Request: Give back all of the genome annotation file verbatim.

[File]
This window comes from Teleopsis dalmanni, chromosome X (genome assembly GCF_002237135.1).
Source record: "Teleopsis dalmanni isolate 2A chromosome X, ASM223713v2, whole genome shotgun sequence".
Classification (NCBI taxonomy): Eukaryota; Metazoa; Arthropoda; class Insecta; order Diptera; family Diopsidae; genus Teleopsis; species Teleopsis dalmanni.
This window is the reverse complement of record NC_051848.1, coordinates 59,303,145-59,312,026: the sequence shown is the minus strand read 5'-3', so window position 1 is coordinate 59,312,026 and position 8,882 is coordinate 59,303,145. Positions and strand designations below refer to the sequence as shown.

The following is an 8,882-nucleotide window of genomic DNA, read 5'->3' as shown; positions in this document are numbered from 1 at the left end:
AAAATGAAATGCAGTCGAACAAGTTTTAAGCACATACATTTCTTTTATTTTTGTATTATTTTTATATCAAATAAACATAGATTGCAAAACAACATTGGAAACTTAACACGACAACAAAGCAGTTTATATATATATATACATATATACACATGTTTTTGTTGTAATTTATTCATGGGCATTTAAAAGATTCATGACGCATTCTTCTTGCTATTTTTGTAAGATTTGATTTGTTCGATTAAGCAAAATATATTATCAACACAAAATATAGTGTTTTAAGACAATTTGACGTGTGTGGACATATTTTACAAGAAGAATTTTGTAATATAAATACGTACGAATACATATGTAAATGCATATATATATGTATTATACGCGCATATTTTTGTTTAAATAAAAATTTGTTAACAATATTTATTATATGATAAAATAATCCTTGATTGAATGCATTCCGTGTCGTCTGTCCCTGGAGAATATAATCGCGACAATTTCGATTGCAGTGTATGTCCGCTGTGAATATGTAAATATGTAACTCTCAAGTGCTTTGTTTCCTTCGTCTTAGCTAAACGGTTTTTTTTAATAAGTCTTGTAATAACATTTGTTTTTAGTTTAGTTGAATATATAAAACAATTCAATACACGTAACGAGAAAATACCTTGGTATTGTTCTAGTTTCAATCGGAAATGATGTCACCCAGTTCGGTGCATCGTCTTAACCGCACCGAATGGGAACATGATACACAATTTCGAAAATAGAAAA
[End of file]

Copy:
This window comes from Teleopsis dalmanni, chromosome X (genome assembly GCF_002237135.1).
Source record: "Teleopsis dalmanni isolate 2A chromosome X, ASM223713v2, whole genome shotgun sequence".
Classification (NCBI taxonomy): Eukaryota; Metazoa; Arthropoda; class Insecta; order Diptera; family Diopsidae; genus Teleopsis; species Teleopsis dalmanni.
This window is the reverse complement of record NC_051848.1, coordinates 59,303,145-59,312,026: the sequence shown is the minus strand read 5'-3', so window position 1 is coordinate 59,312,026 and position 8,882 is coordinate 59,303,145. Positions and strand designations below refer to the sequence as shown.

The following is an 8,882-nucleotide window of genomic DNA, read 5'->3' as shown; positions in this document are numbered from 1 at the left end:
AAAATGAAATGCAGTCGAACAAGTTTTAAGCACATACATTTCTTTTATTTTTGTATTATTTTTATATCAAATAAACATAGATTGCAAAACAACATTGGAAACTTAACACGACAACAAAGCAGTTTATATATATATATACATATATACACATGTTTTTGTTGTAATTTATTCATGGGCATTTAAAAGATTCATGACGCATTCTTCTTGCTATTTTTGTAAGATTTGATTTGTTCGATTAAGCAAAATATATTATCAACACAAAATATAGTGTTTTAAGACAATTTGACGTGTGTGGACATATTTTACAAGAAGAATTTTGTAATATAAATACGTACGAATACATATGTAAATGCATATATATATGTATTATACGCGCATATTTTTGTTTAAATAAAAATTTGTTAACAATATTTATTATATGATAAAATAATCCTTGATTGAATGCATTCCGTGTCGTCTGTCCCTGGAGAATATAATCGCGACAATTTCGATTGCAGTGTATGTCCGCTGTGAATATGTAAATATGTAACTCTCAAGTGCTTTGTTTCCTTCGTCTTAGCTAAACGGTTTTTTTTAATAAGTCTTGTAATAACATTTGTTTTTAGTTTAGTTGAATATATAAAACAATTCAATACACGTAACGAGAAAATACCTTGGTATTGTTCTAGTTTCAATCGGAAATGATGTCACCCAGTTCGGTGCATCGTCTTAACCGCACCGAATGGGAACATGATACACAATTTCGAAAATAGAAAA